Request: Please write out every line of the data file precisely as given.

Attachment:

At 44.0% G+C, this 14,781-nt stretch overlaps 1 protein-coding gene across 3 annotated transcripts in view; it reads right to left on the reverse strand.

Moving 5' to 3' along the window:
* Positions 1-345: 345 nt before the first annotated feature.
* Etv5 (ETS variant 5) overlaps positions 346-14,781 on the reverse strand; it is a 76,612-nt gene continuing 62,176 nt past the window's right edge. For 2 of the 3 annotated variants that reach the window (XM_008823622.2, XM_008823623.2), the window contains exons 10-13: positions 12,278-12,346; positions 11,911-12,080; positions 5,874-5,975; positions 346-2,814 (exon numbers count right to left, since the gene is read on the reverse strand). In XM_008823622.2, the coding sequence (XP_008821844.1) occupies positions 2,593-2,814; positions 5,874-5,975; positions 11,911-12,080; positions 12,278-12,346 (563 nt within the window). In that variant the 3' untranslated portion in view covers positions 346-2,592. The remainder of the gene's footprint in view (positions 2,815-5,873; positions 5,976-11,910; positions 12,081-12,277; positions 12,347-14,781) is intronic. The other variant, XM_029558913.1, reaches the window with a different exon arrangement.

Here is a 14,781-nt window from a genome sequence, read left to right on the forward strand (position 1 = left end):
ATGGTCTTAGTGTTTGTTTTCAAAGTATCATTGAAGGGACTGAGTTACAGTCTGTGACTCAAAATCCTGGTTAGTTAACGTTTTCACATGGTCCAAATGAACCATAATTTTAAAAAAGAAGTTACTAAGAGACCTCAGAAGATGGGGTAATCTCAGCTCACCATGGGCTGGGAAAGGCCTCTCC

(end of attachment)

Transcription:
At 44.0% G+C, this 14,781-nt stretch overlaps 1 protein-coding gene across 3 annotated transcripts in view; it reads right to left on the reverse strand.

Moving 5' to 3' along the window:
* Positions 1-345: 345 nt before the first annotated feature.
* Etv5 (ETS variant 5) overlaps positions 346-14,781 on the reverse strand; it is a 76,612-nt gene continuing 62,176 nt past the window's right edge. For 2 of the 3 annotated variants that reach the window (XM_008823622.2, XM_008823623.2), the window contains exons 10-13: positions 12,278-12,346; positions 11,911-12,080; positions 5,874-5,975; positions 346-2,814 (exon numbers count right to left, since the gene is read on the reverse strand). In XM_008823622.2, the coding sequence (XP_008821844.1) occupies positions 2,593-2,814; positions 5,874-5,975; positions 11,911-12,080; positions 12,278-12,346 (563 nt within the window). In that variant the 3' untranslated portion in view covers positions 346-2,592. The remainder of the gene's footprint in view (positions 2,815-5,873; positions 5,976-11,910; positions 12,081-12,277; positions 12,347-14,781) is intronic. The other variant, XM_029558913.1, reaches the window with a different exon arrangement.

Here is a 14,781-nt window from a genome sequence, read left to right on the forward strand (position 1 = left end):
ATGGTCTTAGTGTTTGTTTTCAAAGTATCATTGAAGGGACTGAGTTACAGTCTGTGACTCAAAATCCTGGTTAGTTAACGTTTTCACATGGTCCAAATGAACCATAATTTTAAAAAAGAAGTTACTAAGAGACCTCAGAAGATGGGGTAATCTCAGCTCACCATGGGCTGGGAAAGGCCTCTCC